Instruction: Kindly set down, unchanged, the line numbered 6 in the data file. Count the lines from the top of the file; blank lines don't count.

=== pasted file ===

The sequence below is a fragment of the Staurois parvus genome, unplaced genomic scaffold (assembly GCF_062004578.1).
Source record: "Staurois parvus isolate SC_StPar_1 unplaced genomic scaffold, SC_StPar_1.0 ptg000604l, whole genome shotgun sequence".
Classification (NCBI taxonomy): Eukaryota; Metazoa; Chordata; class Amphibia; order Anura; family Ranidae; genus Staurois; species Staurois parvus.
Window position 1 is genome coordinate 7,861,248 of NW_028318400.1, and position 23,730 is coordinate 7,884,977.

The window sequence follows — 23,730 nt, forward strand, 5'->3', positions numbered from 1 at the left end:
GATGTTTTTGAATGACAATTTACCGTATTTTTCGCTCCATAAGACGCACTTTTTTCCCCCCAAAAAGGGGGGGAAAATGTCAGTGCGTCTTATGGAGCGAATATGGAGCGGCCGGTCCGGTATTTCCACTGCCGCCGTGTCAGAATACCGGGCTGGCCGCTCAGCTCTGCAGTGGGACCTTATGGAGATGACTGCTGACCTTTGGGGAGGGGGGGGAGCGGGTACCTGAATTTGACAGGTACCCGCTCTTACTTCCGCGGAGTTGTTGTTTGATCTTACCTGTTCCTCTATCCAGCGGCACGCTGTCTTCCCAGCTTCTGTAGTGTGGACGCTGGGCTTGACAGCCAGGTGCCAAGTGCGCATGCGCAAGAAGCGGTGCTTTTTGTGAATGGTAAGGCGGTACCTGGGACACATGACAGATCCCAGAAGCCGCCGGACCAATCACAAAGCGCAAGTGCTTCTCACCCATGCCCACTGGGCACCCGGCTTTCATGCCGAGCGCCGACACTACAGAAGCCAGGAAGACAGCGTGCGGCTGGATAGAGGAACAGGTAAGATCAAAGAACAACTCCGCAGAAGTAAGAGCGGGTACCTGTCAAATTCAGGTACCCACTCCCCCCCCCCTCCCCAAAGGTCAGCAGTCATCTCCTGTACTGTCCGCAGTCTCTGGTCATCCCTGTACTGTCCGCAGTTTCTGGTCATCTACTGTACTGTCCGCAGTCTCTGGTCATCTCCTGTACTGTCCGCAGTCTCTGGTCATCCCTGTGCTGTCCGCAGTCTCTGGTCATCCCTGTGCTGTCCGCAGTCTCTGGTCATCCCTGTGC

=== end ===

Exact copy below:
GATGTTTTTGAATGACAATTTACCGTATTTTTCGCTCCATAAGACGCACTTTTTTCCCCCCAAAAAGGGGGGGAAAATGTCAGTGCGTCTTATGGAGCGAATATGGAGCGGCCGGTCCGGTATTTCCACTGCCGCCGTGTCAGAATACCGGGCTGGCCGCTCAGCTCTGCAGTGGGACCTTATGGAGATGACTGCTGACCTTTGGGGAGGGGGGGGAGCGGGTACCTGAATTTGACAGGTACCCGCTCTTACTTCCGCGGAGTTGTTGTTTGATCTTACCTGTTCCTCTATCCAGCGGCACGCTGTCTTCCCAGCTTCTGTAGTGTGGACGCTGGGCTTGACAGCCAGGTGCCAAGTGCGCATGCGCAAGAAGCGGTGCTTTTTGTGAATGGTAAGGCGGTACCTGGGACACATGACAGATCCCAGAAGCCGCCGGACCAATCACAAAGCGCAAGTGCTTCTCACCCATGCCCACTGGGCACCCGGCTTTCATGCCGAGCGCCGACACTACAGAAGCCAGGAAGACAGCGTGCGGCTGGATAGAGGAACAGGTAAGATCAAAGAACAACTCCGCAGAAGTAAGAGCGGGTACCTGTCAAATTCAGGTACCCACTCCCCCCCCCCTCCCCAAAGGTCAGCAGTCATCTCCTGTACTGTCCGCAGTCTCTGGTCATCCCTGTACTGTCCGCAGTTTCTGGTCATCTACTGTACTGTCCGCAGTCTCTGGTCATCTCCTGTACTGTCCGCAGTCTCTGGTCATCCCTGTGCTGTCCGCAGTCTCTGGTCATCCCTGTGCTGTCCGCAGTCTCTGGTCATCCCTGTGC